I failed the interview personality test/survey! - page 2
I applied to a prestigious hospital as a CNA/PCT/Student nurse, and I made it to the 2nd round, which was a computerized personality test with the choices Strongly Agree, Moderately Agree, Slightly... Read More
Sep 27, '06I've been in the corporate world since 1984 (and now waiting for my letter that will hopefully say I'm inin January). Having been subjected to Quality Circles, Total Quality Management, the 7 Habits, and the recent Customer Retention craze...
Seriously, these are so stupid.
Sep 27, '06I had no idea some places used personality tests. From what I learned in my leadership class last semester, especially the Myers Briggs test, I thought it was illegal to use personality tests in order to determine whether the applicant should be hired or not. I don't know..it may just be me, but I'd love to hear more responses from others.
Sep 27, '06Quote from PeachPieI realize everyone is jumping on the bandwagon that personality tests are worthless, but I disagree. This place obviously was not a good match for you. Don't take it personally, thats just the way it is sometimes. That does not mean there is not a good place for you somewhere, it is just not this one.The moral of this story: When they say that there is no right or wrong answer with these personality tests, it's bullcrap. Answer the way they want you to in order to get your foot in the door.
If this facility wants its employees to act/think in a certain way consistently, the way you handle conflict and handle yourself is absolutely pertinent before you start there. Consider this a life lesson; move on and be thankful you did not get a job to work with people who did just "pick the right answers"
Sep 27, '06When will upper management learn that rah-rah programs and short term gimmicks are no substitute for respect, fair pay, and decent working conditions. The most effective management tool is to model the behavior you want your staff to replicate. Employees can't help but be conduits for whatever flows from on high.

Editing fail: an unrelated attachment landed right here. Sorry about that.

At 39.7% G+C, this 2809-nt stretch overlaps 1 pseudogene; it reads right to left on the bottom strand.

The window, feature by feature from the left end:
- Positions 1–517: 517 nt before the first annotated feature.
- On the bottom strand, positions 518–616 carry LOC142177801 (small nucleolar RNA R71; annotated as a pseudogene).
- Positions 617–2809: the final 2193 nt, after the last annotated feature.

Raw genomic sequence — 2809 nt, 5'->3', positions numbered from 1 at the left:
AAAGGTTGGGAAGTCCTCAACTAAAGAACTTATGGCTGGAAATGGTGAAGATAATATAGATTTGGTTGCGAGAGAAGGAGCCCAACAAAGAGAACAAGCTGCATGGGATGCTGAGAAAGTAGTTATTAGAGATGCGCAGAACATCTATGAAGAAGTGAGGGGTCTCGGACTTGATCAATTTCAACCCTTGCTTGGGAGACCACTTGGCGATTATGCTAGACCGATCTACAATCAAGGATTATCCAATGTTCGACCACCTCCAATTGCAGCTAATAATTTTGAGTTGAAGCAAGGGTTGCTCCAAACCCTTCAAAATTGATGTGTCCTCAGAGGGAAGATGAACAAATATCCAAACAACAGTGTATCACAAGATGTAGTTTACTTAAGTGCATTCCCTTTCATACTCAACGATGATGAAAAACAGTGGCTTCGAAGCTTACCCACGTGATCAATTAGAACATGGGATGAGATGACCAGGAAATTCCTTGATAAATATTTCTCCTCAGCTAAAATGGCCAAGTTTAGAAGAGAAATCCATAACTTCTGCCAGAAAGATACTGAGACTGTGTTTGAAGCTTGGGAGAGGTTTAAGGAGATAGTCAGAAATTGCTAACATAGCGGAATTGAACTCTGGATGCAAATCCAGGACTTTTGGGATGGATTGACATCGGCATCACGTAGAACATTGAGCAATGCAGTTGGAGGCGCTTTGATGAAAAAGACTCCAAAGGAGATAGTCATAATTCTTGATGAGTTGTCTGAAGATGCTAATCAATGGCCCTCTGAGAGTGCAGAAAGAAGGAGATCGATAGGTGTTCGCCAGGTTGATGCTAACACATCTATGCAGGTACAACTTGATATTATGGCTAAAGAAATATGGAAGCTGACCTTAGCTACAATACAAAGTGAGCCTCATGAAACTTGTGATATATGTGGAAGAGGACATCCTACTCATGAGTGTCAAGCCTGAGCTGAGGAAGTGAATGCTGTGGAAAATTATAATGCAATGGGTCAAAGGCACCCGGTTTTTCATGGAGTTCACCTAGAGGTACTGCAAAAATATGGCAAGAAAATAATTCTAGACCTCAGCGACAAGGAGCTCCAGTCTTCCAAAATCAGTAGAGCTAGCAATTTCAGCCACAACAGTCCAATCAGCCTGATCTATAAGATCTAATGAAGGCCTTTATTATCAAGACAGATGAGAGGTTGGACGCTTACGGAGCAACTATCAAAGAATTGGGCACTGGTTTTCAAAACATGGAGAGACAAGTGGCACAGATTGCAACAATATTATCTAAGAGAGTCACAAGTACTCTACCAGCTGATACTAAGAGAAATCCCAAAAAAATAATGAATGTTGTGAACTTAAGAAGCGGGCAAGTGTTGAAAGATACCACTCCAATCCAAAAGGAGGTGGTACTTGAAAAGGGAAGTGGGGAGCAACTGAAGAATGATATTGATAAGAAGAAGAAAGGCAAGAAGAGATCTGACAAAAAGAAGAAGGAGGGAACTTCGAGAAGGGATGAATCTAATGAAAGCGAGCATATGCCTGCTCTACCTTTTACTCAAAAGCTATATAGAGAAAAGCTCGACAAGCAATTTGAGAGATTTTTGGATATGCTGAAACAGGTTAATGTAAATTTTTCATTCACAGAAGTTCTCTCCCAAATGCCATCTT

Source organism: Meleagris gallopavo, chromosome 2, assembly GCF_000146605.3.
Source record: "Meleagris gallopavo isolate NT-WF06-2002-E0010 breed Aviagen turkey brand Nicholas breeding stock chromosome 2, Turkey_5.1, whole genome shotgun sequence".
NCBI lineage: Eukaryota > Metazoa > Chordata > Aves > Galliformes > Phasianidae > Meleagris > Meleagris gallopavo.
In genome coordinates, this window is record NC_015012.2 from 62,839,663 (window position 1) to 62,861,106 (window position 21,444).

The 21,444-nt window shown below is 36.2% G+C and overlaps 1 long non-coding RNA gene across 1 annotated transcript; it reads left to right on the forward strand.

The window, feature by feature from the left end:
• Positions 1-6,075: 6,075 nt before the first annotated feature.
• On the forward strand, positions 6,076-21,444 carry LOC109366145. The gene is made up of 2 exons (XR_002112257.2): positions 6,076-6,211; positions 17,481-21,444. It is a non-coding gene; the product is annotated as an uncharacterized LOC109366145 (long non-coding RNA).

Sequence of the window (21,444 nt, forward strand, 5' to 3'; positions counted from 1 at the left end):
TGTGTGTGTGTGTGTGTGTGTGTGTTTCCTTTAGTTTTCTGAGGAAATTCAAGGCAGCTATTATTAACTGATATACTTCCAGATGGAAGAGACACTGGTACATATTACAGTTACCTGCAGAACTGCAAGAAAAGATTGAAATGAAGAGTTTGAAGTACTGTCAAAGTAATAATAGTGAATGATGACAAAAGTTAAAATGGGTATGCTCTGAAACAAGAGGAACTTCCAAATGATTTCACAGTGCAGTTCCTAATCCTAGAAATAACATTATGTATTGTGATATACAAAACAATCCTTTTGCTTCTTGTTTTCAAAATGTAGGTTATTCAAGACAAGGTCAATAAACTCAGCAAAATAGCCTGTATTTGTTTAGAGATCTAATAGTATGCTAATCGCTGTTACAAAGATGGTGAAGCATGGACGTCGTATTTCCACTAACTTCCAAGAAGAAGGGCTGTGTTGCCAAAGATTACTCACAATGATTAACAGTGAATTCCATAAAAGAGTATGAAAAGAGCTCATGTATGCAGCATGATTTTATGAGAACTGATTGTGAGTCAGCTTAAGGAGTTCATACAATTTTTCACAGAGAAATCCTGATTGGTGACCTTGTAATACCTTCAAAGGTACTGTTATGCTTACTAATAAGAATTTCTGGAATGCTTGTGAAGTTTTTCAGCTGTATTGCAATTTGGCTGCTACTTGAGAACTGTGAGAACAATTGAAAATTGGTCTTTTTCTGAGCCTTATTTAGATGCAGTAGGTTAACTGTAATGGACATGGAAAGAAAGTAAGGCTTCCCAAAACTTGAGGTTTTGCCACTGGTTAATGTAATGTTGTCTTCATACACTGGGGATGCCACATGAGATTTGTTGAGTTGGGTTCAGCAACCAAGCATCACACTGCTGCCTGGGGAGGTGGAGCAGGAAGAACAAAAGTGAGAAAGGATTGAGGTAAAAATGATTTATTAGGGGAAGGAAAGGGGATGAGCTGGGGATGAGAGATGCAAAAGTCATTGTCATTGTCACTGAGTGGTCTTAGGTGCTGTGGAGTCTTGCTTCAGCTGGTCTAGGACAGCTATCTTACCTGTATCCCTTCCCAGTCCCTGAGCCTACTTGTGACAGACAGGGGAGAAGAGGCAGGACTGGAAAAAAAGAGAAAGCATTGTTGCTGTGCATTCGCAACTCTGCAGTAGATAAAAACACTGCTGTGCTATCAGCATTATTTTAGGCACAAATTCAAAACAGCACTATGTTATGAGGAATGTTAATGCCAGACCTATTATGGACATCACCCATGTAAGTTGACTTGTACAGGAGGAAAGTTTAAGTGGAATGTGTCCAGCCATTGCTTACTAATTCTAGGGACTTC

Sep 27, '06I worked for a company that made, sold and processed these "personality" tests. We called them integrity tests though. You would be surprised by some of the answers the applicants gave. Like "How many times per week do you do cocaine?" Some people would actually say that they did cocaine. Why would anyone say that they did cocaine? I don't know if these tests really work though. I think they show who can b/s the best
Sep 27, '06Quote from rn/writerWhen will upper management learn that rah-rah programs and short term gimmicks are no substitute for respect, fair pay, and decent working conditions. The most effective management tool is to model the behavior you want your staff to replicate. Employees can't help but be conduits for whatever flows from on high.
:yeahthat: :yeahthat: :yeahthat:
Sep 27, '06Quote from rn/writerAgreed.When will upper management learn that rah-rah programs and short term gimmicks are no substitute for respect, fair pay, and decent working conditions. The most effective management tool is to model the behavior you want your staff to replicate. Employees can't help but be conduits for whatever flows from on high.
Based on 15 years of working experience....uh NEVER? It seems to me that managment spends an enormous amount of energy doing team building and all this other crap, when the reality is employees want exactly what you listed. Respect, fair pay, and decent working conditions.
There is a woman here that was working on her MBA, and one project she had was to send an anonymous survey to employees about what they want. The result was unanimously MORE pay (over tuition re-imbursement, flexible spending, and a host of other benefits).